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OEM Report: Automotive

Personal spin

By Russ Olexa

January 2010- What does the Munster Mobile, Drag-U-La, the original Batman and Knight Rider cars and even the first Oscar Mayer Wienermobile all have in common? They were all built by legendary car customizer George Barris.

Barris has been a metal fabricator, auto mechanic, welder, photographer, writer, movie producer and director, show promoter, marketer, toy designer and business owner, but he likes to be known as a pioneer for the unique processes he's brought to car customizing.

Long before the English wheel was used to form sheet metal for fenders, bumpers and quarter panels for U.S. cars, Barris was using a wooden forming hammer and sandbag to shape sheet metal to produce one-of-a-kind vehicles.

Barris grew up in Northern California, and his interest in customizing cars began early--in 1938, his parents gave him and his brother, Sam, a 1925 Buick.

"At that time, nobody was customizing cars," says Barris. "So I went to the hardware store and purchased house paint and painted scallops on the fenders. I went to Woolworth's and bought foxtails and put them on. Then I went to the kitchen store and bought pots and pans to make some hubcaps. I went to my mother's cabinets and took the gold knobs off of her cabinet doors, and I put them in the grill.

"Of course, it looked just great. When I went to school with the car, everybody called me the 'king of customs' because of my wild-looking car. Of course, when I got home, my mom went to the cabinets and couldn't get in them because I had all the knobs. I got grounded for a week."

When he was in school, Barris bought a 1932 Ford and put some unique taillights on it, prompting some of his friends to ask him to put some cat-eye taillights on their cars.

"I said, 'Fine, that will be $10'--I was going to be a rich young kid," says Barris. "Then I hung around a body shop that showed me how to weld, but they didn't do customizing. At least they showed me a little bit about metal, and that's how I started. From there, I went to another shop. He was more of a metal former, and I learned how to form metal there. I chopped tops and things like that. Finally, I customized my '32 Ford into a '36 Ford, but I had to go to the big city, which was Los Angeles, to do it."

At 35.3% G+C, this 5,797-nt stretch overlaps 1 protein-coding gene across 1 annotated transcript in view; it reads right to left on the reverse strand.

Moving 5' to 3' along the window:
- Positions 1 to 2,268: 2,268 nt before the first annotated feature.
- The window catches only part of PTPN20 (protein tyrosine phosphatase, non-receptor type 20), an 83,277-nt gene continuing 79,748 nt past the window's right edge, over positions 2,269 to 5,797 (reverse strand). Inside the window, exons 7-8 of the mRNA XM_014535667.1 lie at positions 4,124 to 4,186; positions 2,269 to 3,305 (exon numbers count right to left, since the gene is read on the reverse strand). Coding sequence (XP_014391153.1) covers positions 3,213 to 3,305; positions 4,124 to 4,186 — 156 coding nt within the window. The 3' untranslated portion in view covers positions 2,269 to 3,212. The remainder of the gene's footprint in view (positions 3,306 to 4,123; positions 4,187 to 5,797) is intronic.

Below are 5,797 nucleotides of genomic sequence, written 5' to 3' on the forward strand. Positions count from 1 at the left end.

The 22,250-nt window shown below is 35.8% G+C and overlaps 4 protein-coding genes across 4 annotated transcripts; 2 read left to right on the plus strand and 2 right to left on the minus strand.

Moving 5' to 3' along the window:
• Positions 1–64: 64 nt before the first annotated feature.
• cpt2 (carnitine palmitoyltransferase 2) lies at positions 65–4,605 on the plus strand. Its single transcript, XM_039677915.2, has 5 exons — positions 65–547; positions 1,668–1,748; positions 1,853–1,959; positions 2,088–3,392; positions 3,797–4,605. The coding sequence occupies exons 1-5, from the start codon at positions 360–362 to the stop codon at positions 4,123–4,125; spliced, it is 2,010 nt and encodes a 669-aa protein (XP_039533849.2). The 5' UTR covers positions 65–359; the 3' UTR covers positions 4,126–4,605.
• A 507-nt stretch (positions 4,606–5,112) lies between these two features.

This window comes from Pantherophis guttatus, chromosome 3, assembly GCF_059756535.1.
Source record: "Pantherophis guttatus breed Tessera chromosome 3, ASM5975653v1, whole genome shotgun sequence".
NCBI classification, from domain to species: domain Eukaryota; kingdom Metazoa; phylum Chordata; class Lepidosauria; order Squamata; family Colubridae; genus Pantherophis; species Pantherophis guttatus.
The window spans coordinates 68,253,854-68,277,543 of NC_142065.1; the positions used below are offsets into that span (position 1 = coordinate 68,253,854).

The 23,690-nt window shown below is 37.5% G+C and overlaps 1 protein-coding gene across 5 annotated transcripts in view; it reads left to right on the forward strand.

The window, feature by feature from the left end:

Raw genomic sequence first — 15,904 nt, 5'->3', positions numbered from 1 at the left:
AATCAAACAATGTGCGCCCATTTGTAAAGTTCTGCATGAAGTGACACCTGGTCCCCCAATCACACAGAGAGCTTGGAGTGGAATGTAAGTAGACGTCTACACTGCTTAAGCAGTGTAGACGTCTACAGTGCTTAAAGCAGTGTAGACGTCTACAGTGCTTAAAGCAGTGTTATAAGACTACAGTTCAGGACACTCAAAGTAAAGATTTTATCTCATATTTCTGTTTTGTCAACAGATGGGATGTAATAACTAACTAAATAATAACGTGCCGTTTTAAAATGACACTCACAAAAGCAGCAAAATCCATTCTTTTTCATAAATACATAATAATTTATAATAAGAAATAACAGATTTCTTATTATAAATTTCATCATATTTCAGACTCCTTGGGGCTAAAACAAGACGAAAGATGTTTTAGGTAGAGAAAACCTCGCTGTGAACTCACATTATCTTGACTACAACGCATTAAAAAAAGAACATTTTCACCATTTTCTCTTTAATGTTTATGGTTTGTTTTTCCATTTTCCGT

Unfortunately, Barris damaged his car in Los Angeles. When he took it to a body shop for repair work, however, his fortunes improved.

"They liked what I was doing, [and] they allowed me to fix my car there," he says. "But people would come in and want me to customize their cars. I went ahead and got myself a little shop in L.A. My brother got out of the service, and he joined me, and we started Barris Brothers."

Next, Barris expanded from a two-car garage to a four-car one. At this time, he was chopping 1949 and 1950 Mercurys, sectioning bodies on Fords and customizing Plymouths, Dodges, Chryslers and others.

Tools of the trade
"When I started, all we had were an acetylene torch and maybe an arc welder," says Barris. "I took a little air grinder and made it into a shaper. We didn't have English rollers or any metalforming equipment. We used a sandbag and a wooden mallet that we could beat on the metal with. I knew I could shape, and I taught myself a lot because it was the only way that I could produce the formed metal. Finally, a fellow from England came into my shop with a pair of [roller] dies and said, 'This is what we shape metal with in England.' I made a rack with a foot control, and I had my first English roller to start shaping metal. He gave me many pointers on the machine, but you have to feel the metal as you roll it and see how the shape progresses.

"Then came MIG welders and different cutters, and new equipment offered us the ability to really make cars and bodies and bend metal. In the early years, there was no plastic filler to help us easily shape metal. We had to find the right kind of lead that would hold the heat and not crumble. We had to learn how to weld die-cast or pot metal because nobody was doing that. We had to learn the different aspects of metal, shaping it, whether it was 20 or 22 gauge or 0.064-in.-thick aluminum."

Barris' life took a bit of a turn in 1948, when he met Pete Peterson at a hot rod show. Peterson was the publisher of various car magazines, and Barris later joined him, working on car books. He also started photographing cars.

"When we were customizing, I'd take pictures as we went along," says Barris. "I did how-to stories for Peterson because everyone wanted to learn customizing. From there, I did specialized magazines and annuals for Peterson on different customizing subjects." FFJ

Sources

  • Barris Kustom Industries
    North Hollywood, Calif.
    phone: 818/984-1314
    fax: 818/763-2628
    www.barris.com

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